Kevin Huang, BSc Pharm Student
“A world without colour…” For most people, this would be a strange world to live in. After all, we use colour in most aspects of our everyday lives. Whether it’s driving, cooking, or creating art, colour differentiation is essential to help us complete our work. But did you know there are people with colour blindness (also known as colour vision deficiency) who are thriving around the world? Although this condition may impair your ability to distinguish colours, early education and training will help children adapt. Today, we’ll spend some time exploring this condition to help you gain insight into life with colour vision deficiency.
What is Colour Vision Deficiency?
Colour vision deficiency is an ocular disorder that impairs our ability to differentiate specific types of colour. In our eyes, we have two different types of photoreceptors which contribute to vision. Rods are photoreceptors which help us see in low light environments. Recall the last time you laid awake in your bed late at night. The whole room seemed to exist in shades of white, black, and grey. This is the work of rods, creating a visual of your surroundings with the dim light.
On the other hand, cones are photoreceptors that create the coloured vision we use in our daily life. Cones are divided into three groups; each are responsible for receiving light input corresponding to different primary colours. These include the red, blue and green wavelengths of light. A mixture of these three different colours of light helps us perceive vision in the full colour spectrum. If one class of cone is absent or non-functional, it may affect the individual’s ability to see colour the way most people do. This is important since colour vision deficiency may affect one’s ability to successfully complete their day-to-day tasks.
There are numerous classes of colour vision deficiency. Different diagnoses depend on which photoreceptors of the eye are affected.
- Red (Protanomalous) – Green (Deuteranomalous) Colour Vision Deficiency: The most common colour blindness in which the red or green cones are absent or non-functional. These individuals can identify two of the primary colours, but fail to perceive the third, thus affecting the shades of colour they see in life.
- Blue-Yellow (Tritanomalous) Colour Vision Deficiency: A more rare condition, blue-yellow colour vision deficiency affects the blue and green cones. This prevents individuals from identifying shades of blue and yellow (a mixture of blue and green light).
- Total (Achromatopsia) Colour Vision Deficiency: The rarest form of colour blindness. Individuals with this condition can’t see colour at all, however, can determine shades of colour (dark vs light).
Diagnosis of the Condition
When you’re visiting your ophthalmologist, you might have noticed the number plate tests. The Ishihara Plates are colour-dotted plates designed to diagnosis patients with colour vision deficiency. The plate will have two shades of colour, one which will form a number and the other will form the background. Most individuals can readily identify the number on the plate. Patients with colour blindness may struggle with these tests, and this provides the ophthalmologist with a hint to pursue further investigations.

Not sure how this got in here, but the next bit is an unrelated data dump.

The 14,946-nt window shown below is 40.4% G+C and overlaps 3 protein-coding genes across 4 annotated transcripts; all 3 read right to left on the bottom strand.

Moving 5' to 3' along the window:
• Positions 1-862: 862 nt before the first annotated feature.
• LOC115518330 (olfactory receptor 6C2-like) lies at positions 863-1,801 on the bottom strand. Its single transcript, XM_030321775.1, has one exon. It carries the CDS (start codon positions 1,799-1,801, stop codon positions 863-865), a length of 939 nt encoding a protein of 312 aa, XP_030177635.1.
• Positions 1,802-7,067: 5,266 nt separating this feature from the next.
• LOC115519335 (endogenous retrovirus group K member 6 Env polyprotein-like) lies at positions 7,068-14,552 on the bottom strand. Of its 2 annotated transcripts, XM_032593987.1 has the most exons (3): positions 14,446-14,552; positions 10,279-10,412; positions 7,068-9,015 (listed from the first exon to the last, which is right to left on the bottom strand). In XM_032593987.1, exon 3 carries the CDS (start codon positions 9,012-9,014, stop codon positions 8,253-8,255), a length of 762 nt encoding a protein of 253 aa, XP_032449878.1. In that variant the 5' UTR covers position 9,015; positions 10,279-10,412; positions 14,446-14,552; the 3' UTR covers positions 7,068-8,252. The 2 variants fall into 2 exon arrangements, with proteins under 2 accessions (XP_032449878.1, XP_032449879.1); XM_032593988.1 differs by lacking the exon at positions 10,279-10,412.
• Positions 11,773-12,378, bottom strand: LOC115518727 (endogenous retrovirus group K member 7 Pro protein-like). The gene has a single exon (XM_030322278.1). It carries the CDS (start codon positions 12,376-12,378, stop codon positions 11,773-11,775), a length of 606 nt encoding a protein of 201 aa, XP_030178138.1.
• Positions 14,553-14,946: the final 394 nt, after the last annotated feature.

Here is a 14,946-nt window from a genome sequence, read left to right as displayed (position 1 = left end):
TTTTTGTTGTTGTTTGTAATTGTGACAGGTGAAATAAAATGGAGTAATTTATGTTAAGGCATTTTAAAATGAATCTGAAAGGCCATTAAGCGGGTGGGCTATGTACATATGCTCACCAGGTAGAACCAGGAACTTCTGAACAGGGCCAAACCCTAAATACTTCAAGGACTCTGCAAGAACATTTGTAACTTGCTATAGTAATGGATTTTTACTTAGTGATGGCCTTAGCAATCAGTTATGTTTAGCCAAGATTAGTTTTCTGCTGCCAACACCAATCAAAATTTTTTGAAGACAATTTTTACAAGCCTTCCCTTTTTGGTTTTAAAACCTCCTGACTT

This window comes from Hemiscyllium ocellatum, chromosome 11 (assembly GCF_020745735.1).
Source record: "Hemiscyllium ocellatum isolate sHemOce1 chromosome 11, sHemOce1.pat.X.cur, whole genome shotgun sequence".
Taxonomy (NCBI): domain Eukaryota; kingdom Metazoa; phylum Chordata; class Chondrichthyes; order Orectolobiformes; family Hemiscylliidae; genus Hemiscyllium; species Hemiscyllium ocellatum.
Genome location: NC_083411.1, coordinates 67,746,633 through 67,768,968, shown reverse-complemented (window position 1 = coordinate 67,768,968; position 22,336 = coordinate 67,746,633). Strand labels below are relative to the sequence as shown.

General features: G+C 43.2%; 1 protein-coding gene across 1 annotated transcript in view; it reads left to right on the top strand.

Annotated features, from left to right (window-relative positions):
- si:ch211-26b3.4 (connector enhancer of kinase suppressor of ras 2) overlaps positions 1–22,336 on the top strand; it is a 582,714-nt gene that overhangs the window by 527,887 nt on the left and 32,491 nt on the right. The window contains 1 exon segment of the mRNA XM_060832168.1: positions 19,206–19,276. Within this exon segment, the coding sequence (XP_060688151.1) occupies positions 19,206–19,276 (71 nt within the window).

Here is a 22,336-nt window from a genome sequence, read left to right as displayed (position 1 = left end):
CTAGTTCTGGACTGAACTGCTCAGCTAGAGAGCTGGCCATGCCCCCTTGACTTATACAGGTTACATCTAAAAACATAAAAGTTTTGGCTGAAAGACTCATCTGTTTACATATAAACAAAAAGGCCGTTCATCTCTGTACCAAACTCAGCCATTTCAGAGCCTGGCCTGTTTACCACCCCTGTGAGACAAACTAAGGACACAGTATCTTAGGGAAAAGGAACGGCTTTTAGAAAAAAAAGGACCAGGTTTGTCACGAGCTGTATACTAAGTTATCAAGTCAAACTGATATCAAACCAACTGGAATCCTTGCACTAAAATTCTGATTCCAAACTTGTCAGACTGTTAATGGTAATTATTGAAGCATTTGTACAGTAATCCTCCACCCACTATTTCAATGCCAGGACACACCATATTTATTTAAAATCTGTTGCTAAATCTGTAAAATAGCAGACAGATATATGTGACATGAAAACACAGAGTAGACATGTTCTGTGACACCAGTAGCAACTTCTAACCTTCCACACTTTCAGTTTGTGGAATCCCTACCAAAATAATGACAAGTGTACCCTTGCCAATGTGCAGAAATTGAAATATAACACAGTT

Another test an ophthalmologist may perform is the arrangement test. Participants are asked to separate the coloured objects into similarly shaded groups. Individuals who struggle with this assessment are likely to be affected by colour vision deficiency.
Although there are currently no cures for colour blindness, most patients don’t require medical treatment. Individuals with this condition are likely to adapt to their environments and developed systems to overcome these challenges. This is why it’s vital for children with colour vision deficiencies to be identified early in their lives, so they can be taught to work around this condition.
Sometimes, people with normal vision may acquire colour vision deficiency. This may be due to age, ocular disorders (e.g. cataracts, glaucoma, or macular degeneration), ocular damage, and/or medications. In these cases, patients may consult with their ophthalmologist to determine whether visual aids can help correct their vision (e.g. coloured contact lens, anti-glare glasses).
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- Colour Blindness [Internet]. HealthLink BC. 2017 [cited 3 January 2019]. Available from: https://www.healthlinkbc.ca/health topics/hw143997
- Colour Deficiency [Internet]. The Canadian Association of Optometrists. [cited 3 January 2019]. Available from: https://opto.ca/health-library/colour-deficiency
- Color Vision Defects [Internet]. ClinicalKey. 2013 [cited 3 January 2019]. Available from: https://www-clinicalkey-com.login.ezproxy.library.ualberta.ca/#!/content/book/3-s2.0-B9780123838346001427?scrollTo=%23hl0000208